Pebanista yacuruna is the closest relative of living South Asian river dolphins (genus Platanista).

Artistic reconstruction of Pebanista yacuruna. Image credit: Jaime Bran.

Pebanista yacuruna lived in the Miocene proto-Amazonia of Peru approximately 16 million years ago.

The ancient dolphin had an estimated body length of 2.8 to 3.5 m (9.2-11.5 feet), making it the largest freshwater species of odontocete (dolphins, porpoises, and all other whales possessing teeth) known.

Such a large size, also recorded in other proto-Amazonia inhabitants (i.e. fishes and crocodilians), might be attributed to the large resource availability in proto-Amazonian ecosystems.

“Sixteen million years ago, the Peruvian Amazonia looked very different from what it is today,” said Dr. Aldo Benites-Palomino, a paleontologist at the University of Zurich.

“Much of the Amazonian plain was covered by a large system of lakes and swamps called Pebas.”

“This landscape included aquatic, semi-aquatic and terrestrial ecosystems (swamps, floodplains, etc.) and stretched across what is today Colombia, Ecuador, Bolivia, Peru and Brazil.”

“When the Pebas system began to give way to modern Amazonia about 10 million years ago, new habitats caused Pebanista yacuruna’s prey to disappear, driving the giant dolphin to extinction.”

“This opened an ecological niche that was exploited by relatives of today’s Amazon river dolphins (genus Inia), which were also facing extinction in the oceans due to the rise of new cetaceans, such as modern oceanic dolphins.”

Holotype skull of Pebanista yacuruna. Image credit: Benites-Palomino et al., doi: 10.1126/sciadv.adk6320.

Holotype skull of Pebanista yacuruna. Image credit: Benites-Palomino et al., doi: 10.1126/sciadv.adk6320.

Pebanista yacuruna was a member of Platanistoidea, a group of dolphins that were common in the world’s oceans between 24 and 16 million years ago.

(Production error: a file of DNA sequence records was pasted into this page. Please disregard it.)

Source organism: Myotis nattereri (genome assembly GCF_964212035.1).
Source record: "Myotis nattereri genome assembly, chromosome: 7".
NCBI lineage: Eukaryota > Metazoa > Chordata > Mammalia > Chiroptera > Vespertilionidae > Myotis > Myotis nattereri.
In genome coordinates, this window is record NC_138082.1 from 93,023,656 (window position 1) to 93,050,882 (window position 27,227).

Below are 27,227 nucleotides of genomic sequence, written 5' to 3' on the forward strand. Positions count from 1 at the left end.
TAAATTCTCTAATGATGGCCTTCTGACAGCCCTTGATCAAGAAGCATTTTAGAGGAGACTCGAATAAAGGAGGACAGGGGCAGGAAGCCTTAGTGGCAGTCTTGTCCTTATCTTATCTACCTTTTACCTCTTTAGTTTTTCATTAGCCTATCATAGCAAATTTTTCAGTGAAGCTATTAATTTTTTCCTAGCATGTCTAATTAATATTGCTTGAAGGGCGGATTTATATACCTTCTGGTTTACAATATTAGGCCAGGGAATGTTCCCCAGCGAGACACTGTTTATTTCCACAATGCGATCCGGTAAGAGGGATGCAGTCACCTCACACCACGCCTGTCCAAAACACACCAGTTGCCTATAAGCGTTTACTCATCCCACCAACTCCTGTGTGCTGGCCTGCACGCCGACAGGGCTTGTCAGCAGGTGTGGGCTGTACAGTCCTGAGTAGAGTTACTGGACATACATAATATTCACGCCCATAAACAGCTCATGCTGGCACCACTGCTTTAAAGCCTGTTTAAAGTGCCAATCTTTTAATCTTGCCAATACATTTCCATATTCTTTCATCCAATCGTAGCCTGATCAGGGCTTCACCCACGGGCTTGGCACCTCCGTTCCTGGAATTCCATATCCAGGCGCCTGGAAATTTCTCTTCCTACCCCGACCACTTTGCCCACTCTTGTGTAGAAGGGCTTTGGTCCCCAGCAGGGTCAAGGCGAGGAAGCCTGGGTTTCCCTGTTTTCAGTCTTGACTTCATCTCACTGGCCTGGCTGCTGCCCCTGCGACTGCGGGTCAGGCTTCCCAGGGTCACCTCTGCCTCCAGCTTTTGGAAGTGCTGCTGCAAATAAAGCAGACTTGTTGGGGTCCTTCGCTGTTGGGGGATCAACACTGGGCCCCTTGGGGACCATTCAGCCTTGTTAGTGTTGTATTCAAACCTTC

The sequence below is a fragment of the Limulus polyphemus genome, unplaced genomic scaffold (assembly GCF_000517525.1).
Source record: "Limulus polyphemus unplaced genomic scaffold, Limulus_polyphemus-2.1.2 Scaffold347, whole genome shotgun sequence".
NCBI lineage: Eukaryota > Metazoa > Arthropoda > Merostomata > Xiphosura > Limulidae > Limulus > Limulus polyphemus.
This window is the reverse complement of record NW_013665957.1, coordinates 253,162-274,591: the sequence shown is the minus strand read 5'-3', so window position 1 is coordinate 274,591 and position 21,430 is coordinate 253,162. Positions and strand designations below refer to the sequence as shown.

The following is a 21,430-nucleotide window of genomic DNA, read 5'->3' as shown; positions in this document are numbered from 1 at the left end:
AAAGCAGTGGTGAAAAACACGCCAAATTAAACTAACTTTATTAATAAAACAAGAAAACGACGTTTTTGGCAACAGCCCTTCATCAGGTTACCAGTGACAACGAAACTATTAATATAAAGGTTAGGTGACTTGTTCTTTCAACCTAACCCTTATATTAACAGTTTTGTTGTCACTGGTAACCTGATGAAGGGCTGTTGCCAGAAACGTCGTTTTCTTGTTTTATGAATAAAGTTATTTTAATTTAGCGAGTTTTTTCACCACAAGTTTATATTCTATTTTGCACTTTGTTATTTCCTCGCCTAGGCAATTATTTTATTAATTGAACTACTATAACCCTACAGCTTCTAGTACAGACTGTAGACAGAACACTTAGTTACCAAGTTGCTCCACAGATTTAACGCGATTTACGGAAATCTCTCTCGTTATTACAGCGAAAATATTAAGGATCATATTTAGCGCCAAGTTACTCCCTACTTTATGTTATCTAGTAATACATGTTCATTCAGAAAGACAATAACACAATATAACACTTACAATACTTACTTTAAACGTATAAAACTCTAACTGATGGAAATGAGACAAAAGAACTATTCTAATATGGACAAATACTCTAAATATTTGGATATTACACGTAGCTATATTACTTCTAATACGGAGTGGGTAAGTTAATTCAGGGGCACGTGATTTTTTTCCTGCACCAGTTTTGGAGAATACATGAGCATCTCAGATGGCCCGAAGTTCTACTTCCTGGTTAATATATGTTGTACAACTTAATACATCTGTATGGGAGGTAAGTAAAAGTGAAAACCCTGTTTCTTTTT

“We discovered that its size is not the only remarkable aspect,” said Dr. Aldo Benites-Palomino, a paleontologist at the University of Zurich and the Museo de Historia Natural-Universidad Nacional Mayor de San Marcos.

“With this fossil record unearthed in the Amazon, we expected to find close relatives of the living Amazon River dolphin, but instead the closest cousins of Pebanista yacuruna are the South Asian river dolphins.”

Pebanista yacuruna and Platanista both share highly developed facial crests, which are specialized bony structures associated with echolocation — the ability to ‘see’ by emitting high-frequency sounds and listening or their echoes, which they rely on heavily for hunting.”

“For river dolphins, echolocation, or biosonar, is even more critical as the waters they inhabit are extremely muddy, which impedes their vision,” said Dr. Gabriel Aguirre-Fernández, a paleontologist at the University of Zurich.

“The elongated snout with many teeth suggests that Pebanista yacuruna fed on fish, as other species of river dolphins do today.”

A large skull from an adult individual of Pebanista yacuruna was found in 2018 in stratigraphic levels exposed along the Rio Napo, Loreto, Peru.

“After two decades of work in South America we had found several giant forms from the region, but this is the first dolphin of its kind,” said Dr. Marcelo Sánchez-Villagra, a paleontologist at the University of Zurich.

“We were especially intrigued by its peculiar biogeographical deep-time history.”

The team’s paper was published March 20, 2024 in the journal Science Advances.

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Aldo Benites-Palomino et al. 2024. The largest freshwater odontocete: A South Asian river dolphin relative from the proto-Amazonia. Science Advances 10 (12); doi: 10.1126/sciadv.adk6320



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